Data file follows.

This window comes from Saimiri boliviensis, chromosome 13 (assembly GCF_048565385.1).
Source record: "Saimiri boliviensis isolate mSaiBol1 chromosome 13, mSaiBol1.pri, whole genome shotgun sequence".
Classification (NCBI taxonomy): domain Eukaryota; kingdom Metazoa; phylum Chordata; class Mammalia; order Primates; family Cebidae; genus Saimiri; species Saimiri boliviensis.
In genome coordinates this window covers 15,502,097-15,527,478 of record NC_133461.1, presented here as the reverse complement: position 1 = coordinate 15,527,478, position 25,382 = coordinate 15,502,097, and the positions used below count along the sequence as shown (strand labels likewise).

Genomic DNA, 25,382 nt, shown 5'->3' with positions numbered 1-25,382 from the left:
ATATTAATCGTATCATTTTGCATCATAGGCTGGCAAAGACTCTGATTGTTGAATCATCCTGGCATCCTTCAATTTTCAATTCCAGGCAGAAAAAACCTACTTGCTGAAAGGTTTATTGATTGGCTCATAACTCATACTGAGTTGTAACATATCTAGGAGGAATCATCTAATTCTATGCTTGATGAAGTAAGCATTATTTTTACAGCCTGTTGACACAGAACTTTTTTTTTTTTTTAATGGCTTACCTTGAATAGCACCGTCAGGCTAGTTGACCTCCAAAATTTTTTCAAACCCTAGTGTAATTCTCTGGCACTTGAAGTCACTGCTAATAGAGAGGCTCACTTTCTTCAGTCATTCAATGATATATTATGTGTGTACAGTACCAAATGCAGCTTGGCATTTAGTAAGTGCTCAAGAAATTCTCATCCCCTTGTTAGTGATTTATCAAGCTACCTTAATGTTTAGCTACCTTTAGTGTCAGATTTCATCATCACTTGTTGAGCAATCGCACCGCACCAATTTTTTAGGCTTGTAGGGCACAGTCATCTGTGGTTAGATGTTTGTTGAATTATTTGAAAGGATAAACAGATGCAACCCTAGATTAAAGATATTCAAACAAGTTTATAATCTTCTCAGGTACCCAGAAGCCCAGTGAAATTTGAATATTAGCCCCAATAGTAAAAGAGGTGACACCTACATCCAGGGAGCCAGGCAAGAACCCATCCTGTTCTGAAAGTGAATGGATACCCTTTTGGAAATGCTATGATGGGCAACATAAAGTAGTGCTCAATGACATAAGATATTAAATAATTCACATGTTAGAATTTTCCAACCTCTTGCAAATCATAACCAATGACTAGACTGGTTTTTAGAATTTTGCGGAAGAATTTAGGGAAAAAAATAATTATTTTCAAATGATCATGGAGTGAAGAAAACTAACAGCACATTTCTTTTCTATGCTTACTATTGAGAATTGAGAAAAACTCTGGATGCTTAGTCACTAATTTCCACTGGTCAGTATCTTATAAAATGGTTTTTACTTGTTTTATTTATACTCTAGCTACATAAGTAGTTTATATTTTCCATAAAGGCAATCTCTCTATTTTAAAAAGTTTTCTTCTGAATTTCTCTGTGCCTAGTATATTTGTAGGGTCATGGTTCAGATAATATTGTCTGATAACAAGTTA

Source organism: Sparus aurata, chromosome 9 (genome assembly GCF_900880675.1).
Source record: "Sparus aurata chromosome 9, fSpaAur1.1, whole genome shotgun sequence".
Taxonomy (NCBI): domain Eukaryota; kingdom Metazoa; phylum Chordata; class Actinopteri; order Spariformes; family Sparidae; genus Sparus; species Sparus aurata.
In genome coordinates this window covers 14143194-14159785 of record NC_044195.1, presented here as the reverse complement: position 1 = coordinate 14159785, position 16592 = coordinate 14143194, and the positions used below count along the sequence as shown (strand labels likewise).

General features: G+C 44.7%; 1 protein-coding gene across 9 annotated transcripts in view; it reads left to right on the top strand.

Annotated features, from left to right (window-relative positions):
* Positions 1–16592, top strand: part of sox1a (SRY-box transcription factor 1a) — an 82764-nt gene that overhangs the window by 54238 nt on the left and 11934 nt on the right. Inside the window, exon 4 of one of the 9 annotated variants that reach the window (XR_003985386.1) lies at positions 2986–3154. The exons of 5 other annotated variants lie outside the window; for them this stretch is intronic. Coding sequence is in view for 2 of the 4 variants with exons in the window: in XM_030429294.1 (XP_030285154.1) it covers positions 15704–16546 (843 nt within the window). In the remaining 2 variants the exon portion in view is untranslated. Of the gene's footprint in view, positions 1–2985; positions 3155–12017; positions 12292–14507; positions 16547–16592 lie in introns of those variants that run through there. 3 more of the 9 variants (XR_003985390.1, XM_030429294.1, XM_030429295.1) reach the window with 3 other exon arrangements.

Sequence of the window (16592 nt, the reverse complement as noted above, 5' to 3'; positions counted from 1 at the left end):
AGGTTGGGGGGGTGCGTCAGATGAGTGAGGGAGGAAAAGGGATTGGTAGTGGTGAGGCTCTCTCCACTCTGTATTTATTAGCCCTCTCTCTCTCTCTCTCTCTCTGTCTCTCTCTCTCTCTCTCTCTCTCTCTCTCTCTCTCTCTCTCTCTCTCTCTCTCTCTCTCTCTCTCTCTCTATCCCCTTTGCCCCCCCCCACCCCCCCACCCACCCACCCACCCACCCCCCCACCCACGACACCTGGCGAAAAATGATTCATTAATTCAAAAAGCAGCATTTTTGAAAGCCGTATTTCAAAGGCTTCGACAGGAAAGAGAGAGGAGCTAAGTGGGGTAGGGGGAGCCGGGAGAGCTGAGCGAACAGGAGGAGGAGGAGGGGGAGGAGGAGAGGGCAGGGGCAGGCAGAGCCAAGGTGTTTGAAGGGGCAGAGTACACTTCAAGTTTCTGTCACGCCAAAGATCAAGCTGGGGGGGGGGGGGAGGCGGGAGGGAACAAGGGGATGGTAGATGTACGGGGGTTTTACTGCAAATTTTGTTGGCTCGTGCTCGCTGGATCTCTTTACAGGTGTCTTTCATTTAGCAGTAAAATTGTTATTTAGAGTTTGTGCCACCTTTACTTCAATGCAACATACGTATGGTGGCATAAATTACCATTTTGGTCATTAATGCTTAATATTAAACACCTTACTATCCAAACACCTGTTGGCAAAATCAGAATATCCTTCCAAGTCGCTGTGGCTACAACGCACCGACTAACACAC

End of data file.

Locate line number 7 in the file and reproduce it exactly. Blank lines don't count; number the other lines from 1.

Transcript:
Source organism: Sparus aurata, chromosome 9 (genome assembly GCF_900880675.1).